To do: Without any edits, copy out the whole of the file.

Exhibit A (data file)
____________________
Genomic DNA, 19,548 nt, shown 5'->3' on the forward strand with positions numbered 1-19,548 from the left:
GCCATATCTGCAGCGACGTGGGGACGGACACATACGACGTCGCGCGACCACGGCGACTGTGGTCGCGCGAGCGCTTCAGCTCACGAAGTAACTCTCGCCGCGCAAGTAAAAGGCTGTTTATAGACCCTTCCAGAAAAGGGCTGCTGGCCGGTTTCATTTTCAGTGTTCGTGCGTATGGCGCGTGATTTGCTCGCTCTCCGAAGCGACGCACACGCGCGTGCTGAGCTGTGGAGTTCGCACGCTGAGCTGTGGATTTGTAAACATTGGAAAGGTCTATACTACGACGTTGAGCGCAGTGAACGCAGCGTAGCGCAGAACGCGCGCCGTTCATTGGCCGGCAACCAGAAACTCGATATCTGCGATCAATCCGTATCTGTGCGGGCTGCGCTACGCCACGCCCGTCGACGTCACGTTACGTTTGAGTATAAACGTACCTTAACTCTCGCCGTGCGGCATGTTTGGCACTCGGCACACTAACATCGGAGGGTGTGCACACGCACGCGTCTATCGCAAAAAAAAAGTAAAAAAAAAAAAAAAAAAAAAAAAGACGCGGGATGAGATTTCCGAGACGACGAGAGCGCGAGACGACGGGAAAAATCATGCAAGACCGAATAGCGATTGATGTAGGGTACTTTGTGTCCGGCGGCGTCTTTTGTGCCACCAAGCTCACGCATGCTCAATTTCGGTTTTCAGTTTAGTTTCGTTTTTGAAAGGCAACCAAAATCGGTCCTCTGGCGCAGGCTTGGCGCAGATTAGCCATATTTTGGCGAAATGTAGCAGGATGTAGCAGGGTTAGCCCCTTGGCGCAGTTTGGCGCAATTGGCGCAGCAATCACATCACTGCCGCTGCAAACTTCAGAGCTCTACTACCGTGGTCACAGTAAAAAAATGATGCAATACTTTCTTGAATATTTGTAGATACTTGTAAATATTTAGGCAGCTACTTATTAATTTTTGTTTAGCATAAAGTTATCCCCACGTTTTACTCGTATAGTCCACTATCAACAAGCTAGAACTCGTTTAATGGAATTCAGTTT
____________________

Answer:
Genomic DNA, 19,548 nt, shown 5'->3' on the forward strand with positions numbered 1-19,548 from the left:
GCCATATCTGCAGCGACGTGGGGACGGACACATACGACGTCGCGCGACCACGGCGACTGTGGTCGCGCGAGCGCTTCAGCTCACGAAGTAACTCTCGCCGCGCAAGTAAAAGGCTGTTTATAGACCCTTCCAGAAAAGGGCTGCTGGCCGGTTTCATTTTCAGTGTTCGTGCGTATGGCGCGTGATTTGCTCGCTCTCCGAAGCGACGCACACGCGCGTGCTGAGCTGTGGAGTTCGCACGCTGAGCTGTGGATTTGTAAACATTGGAAAGGTCTATACTACGACGTTGAGCGCAGTGAACGCAGCGTAGCGCAGAACGCGCGCCGTTCATTGGCCGGCAACCAGAAACTCGATATCTGCGATCAATCCGTATCTGTGCGGGCTGCGCTACGCCACGCCCGTCGACGTCACGTTACGTTTGAGTATAAACGTACCTTAACTCTCGCCGTGCGGCATGTTTGGCACTCGGCACACTAACATCGGAGGGTGTGCACACGCACGCGTCTATCGCAAAAAAAAAGTAAAAAAAAAAAAAAAAAAAAAAAAGACGCGGGATGAGATTTCCGAGACGACGAGAGCGCGAGACGACGGGAAAAATCATGCAAGACCGAATAGCGATTGATGTAGGGTACTTTGTGTCCGGCGGCGTCTTTTGTGCCACCAAGCTCACGCATGCTCAATTTCGGTTTTCAGTTTAGTTTCGTTTTTGAAAGGCAACCAAAATCGGTCCTCTGGCGCAGGCTTGGCGCAGATTAGCCATATTTTGGCGAAATGTAGCAGGATGTAGCAGGGTTAGCCCCTTGGCGCAGTTTGGCGCAATTGGCGCAGCAATCACATCACTGCCGCTGCAAACTTCAGAGCTCTACTACCGTGGTCACAGTAAAAAAATGATGCAATACTTTCTTGAATATTTGTAGATACTTGTAAATATTTAGGCAGCTACTTATTAATTTTTGTTTAGCATAAAGTTATCCCCACGTTTTACTCGTATAGTCCACTATCAACAAGCTAGAACTCGTTTAATGGAATTCAGTTT